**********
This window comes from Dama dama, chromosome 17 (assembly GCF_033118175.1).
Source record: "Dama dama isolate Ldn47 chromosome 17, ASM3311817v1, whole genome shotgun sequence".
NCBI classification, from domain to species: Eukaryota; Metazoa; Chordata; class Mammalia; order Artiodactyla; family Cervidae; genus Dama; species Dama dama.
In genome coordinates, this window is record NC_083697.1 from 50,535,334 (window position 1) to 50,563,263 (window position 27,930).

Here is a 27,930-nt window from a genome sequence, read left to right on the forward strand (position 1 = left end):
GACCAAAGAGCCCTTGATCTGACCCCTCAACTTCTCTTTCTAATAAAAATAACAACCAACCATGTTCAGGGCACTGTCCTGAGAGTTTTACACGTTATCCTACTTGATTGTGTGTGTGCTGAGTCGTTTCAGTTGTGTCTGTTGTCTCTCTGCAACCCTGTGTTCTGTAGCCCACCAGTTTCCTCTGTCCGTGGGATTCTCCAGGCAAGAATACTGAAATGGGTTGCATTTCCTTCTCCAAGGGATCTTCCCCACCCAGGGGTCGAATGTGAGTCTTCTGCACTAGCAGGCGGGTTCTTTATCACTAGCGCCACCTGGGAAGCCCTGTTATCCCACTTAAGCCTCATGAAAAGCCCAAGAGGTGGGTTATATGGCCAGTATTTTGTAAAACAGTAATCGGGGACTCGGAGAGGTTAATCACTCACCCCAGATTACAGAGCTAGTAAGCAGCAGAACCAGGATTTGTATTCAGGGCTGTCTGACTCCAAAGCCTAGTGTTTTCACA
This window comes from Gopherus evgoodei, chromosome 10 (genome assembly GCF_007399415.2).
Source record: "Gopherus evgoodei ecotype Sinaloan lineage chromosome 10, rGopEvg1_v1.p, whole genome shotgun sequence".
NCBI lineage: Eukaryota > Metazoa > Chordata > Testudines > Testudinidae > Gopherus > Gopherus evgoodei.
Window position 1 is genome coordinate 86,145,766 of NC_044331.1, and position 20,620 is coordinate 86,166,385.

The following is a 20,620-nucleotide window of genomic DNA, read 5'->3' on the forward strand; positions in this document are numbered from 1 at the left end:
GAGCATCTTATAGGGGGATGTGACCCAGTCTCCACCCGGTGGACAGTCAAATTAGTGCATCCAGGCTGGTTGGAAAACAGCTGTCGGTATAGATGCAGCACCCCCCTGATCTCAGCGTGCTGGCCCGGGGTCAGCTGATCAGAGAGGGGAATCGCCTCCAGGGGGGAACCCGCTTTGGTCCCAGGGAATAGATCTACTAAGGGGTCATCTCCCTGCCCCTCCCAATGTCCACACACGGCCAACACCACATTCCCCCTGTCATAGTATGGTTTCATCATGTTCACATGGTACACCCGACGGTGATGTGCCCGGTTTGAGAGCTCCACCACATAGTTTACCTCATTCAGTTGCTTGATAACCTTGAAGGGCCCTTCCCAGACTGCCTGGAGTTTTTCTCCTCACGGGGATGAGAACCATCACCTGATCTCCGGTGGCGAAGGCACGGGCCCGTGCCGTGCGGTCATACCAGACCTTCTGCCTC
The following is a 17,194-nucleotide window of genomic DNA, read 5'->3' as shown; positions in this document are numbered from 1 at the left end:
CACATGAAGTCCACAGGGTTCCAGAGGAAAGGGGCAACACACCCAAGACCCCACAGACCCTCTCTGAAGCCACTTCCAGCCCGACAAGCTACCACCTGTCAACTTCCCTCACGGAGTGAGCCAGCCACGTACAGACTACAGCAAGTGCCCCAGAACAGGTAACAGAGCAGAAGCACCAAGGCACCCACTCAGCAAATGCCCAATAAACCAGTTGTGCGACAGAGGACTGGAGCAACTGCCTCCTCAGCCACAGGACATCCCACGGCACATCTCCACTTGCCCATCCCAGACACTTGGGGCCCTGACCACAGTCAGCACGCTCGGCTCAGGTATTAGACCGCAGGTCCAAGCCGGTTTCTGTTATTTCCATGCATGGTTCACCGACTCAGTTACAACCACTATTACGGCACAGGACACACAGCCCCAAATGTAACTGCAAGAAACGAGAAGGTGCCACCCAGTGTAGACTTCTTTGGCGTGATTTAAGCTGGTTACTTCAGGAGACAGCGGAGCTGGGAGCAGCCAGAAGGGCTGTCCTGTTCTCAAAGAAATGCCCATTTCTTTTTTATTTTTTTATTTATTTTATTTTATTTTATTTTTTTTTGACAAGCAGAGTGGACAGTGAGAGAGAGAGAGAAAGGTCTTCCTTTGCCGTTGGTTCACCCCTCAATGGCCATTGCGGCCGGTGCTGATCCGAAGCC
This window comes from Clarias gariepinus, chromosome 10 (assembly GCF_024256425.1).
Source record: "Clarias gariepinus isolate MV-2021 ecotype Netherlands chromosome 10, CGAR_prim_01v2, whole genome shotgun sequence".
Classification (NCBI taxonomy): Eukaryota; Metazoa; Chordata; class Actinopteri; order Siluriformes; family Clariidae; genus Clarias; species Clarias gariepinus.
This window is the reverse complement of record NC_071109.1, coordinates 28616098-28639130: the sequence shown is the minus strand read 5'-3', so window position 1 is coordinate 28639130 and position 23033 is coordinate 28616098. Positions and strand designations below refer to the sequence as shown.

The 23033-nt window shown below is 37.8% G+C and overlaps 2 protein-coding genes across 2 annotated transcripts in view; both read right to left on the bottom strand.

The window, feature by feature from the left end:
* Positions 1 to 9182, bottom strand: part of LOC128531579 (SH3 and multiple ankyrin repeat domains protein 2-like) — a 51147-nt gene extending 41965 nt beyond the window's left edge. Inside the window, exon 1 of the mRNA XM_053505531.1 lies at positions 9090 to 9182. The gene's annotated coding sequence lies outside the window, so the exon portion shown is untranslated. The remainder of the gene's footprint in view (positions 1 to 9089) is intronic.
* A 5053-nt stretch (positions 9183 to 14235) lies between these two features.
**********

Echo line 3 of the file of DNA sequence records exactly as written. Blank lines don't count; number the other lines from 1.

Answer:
NCBI classification, from domain to species: Eukaryota; Metazoa; Chordata; class Mammalia; order Artiodactyla; family Cervidae; genus Dama; species Dama dama.